13. 13. Why Do CCBs Act Selectively on Cardiac and Vascular Muscle?
  14. 14. N-type and P-type Ca 2+ channels mediate neurotransmitter release in neurons postsynaptic cell Ca 2+ Ca 2+ Ca 2+ Ca 2+ Ca 2+
  15. 15. Skeletal muscle relies on intracellular Ca 2+ for contraction Myofibril Plasma membrane Transverse tubule Terminal cisterna of SR Tubules of SR Triad T SR
  16. 16. Cardiac cells rely on L-type Ca 2+ channels for contraction and for the upstroke of the AP in slow response cells Contractile Cells (atria, ventricle) L-Type Ca 2+ Ca 2+ Ca 2+ Slow Response Cells (SA node, AV node) L-Type Ca 2+ Ca 2+
  17. 17. Vascular smooth muscle relies on Ca 2+ influx through L-type Ca 2+ channels for contraction (graded, Ca 2+ dependent contraction) L-Type Ca 2+
  18. 18. CCBs Act Selectively on Cardiovascular Tissues <ul><li>Neurons rely on N-and P-type Ca 2+ channels </li></ul><ul><li>Skeletal muscle relies primarily on [Ca] i </li></ul><ul><li>Cardiac muscle requires Ca 2+ influx through </li></ul><ul><li>L-type Ca 2+ channels </li></ul><ul><li>- contraction (fast response cells) </li></ul><ul><li>- upstroke of AP (slow response cells) </li></ul><ul><li>Vascular smooth muscle requires Ca 2+ influx </li></ul><ul><li>through L-type Ca 2+ channels for contraction </li></ul>
  19. 19. Outline <ul><li>Introduction </li></ul><ul><li>CCB binding sites </li></ul><ul><li>Heterogeneity of action </li></ul><ul><li>Cardiac & hemodynamic </li></ul><ul><li>differentiation </li></ul><ul><li>Pharmacokinetics </li></ul><ul><li>Adverse effects </li></ul><ul><li>Contraindications </li></ul><ul><li>Summary </li></ul>
  20. 20. The different binding sites of CCBs result in differing pharmacological effects Voltage-dependent binding (targets smooth muscle) Use-dependent binding (targets cardiac cells) Cell membrane  1  out in  +20 -80 mV  2  Diltiazem Verapamil  1   1 out  in +20 -80 -30  2   1 Nifedipine Cell membrane mV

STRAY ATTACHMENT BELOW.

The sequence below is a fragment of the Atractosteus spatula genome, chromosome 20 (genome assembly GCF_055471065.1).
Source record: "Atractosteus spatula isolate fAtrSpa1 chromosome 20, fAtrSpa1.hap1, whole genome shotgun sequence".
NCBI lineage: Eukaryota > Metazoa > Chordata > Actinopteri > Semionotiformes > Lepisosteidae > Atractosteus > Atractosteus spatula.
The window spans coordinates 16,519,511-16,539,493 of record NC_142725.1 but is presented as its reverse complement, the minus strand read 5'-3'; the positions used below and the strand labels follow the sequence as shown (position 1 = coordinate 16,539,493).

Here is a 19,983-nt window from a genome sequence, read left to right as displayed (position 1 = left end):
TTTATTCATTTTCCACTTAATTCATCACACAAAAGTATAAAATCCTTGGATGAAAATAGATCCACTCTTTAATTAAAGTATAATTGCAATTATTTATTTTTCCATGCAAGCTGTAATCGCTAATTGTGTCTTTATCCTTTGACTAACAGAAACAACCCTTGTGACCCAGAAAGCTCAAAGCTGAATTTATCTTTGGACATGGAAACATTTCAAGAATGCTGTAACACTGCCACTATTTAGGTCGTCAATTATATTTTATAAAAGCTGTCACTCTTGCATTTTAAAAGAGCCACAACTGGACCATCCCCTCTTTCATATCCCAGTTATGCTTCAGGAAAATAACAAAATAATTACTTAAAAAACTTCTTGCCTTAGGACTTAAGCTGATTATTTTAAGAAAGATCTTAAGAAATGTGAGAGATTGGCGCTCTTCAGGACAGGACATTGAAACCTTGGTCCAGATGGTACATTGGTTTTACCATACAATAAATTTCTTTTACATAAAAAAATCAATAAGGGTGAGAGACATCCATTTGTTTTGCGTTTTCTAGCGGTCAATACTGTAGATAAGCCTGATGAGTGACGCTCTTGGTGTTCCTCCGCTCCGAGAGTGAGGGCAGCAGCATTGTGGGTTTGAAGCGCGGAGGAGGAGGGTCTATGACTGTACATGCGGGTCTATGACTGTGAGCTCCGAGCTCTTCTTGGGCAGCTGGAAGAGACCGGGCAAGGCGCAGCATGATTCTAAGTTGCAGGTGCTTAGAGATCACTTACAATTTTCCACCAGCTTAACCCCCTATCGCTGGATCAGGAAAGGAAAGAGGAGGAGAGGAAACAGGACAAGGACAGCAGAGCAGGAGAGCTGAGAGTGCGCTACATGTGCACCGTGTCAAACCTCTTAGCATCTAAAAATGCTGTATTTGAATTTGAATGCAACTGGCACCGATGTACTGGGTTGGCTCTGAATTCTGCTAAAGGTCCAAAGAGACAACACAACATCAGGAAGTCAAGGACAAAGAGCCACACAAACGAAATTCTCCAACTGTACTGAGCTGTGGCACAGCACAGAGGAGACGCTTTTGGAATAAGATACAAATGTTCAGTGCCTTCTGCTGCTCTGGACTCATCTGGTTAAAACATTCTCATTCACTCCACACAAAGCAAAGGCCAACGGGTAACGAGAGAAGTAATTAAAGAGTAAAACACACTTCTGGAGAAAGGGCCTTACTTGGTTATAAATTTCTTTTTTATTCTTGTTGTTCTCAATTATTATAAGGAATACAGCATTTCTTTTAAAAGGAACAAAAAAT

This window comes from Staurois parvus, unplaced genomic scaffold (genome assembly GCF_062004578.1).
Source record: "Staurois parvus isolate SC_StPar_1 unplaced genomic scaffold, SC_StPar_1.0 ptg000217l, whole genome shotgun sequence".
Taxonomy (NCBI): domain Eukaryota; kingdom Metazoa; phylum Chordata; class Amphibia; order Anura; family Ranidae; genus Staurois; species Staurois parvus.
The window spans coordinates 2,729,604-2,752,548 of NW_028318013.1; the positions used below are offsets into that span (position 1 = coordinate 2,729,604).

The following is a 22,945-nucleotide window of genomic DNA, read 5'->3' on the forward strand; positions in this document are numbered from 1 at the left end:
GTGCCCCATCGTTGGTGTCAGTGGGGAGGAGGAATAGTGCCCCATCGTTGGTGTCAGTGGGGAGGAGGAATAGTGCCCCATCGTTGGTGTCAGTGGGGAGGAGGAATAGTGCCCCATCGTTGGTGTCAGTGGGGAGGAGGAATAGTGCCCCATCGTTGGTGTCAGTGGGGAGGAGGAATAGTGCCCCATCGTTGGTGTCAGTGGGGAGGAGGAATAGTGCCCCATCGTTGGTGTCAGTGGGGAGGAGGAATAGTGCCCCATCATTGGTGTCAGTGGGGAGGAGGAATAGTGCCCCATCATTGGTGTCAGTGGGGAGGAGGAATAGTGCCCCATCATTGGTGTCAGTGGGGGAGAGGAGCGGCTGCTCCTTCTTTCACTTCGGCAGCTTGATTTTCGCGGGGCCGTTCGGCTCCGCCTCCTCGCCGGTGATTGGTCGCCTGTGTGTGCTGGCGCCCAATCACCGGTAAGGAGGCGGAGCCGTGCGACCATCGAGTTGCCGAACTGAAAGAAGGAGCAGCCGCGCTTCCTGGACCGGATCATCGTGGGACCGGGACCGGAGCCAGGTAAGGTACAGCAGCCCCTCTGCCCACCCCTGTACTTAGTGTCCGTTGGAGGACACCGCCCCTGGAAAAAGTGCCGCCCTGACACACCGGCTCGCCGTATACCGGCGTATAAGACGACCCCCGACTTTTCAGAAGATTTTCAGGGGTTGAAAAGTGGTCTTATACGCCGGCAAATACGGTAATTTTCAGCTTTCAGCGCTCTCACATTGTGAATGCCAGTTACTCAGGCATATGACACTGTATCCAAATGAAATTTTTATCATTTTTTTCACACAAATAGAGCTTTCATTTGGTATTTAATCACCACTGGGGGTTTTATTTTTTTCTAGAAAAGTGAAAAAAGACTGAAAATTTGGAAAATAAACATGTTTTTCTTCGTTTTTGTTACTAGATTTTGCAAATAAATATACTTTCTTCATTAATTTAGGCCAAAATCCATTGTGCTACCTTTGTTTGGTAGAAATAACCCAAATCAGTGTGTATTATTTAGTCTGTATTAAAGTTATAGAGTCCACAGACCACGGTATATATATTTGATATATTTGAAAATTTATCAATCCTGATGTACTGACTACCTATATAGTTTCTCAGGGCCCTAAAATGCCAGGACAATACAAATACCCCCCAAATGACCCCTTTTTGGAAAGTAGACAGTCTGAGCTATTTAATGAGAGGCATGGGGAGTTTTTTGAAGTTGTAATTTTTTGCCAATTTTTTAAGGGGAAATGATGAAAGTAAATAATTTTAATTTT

21. 21. Differential effects of different CCBs on CV cells AV SN AV SN Potential reflex increase in HR, myocardial contractility and O 2 demand Coronary VD Dihydropyridines: Selective vasodilators Non -dihydropyridines: equipotent for cardiac tissue and vasculature Heart rate moderating Peripheral and coronary vasodilation Reduced inotropism Peripheral vasodilation
  22. 22. Hemodynamic Effects of CCBs Effect Verapamil Diltiazem Nifedipine Peripheral vasodilatation    Coronary vasodilatation    Preload 0 0 0/ Afterload    Contractility  0/   /  * Heart rate 0/    /0 AV conduction   0
  23. 23. Outline <ul><li>Introduction </li></ul><ul><li>CCB binding sites </li></ul><ul><li>Heterogeneity of action </li></ul><ul><li>Cardiac & hemodynamic </li></ul><ul><li>differentiation </li></ul><ul><li>Pharmacokinetics </li></ul><ul><li>Adverse effects </li></ul><ul><li>Contraindications </li></ul><ul><li>Summary </li></ul>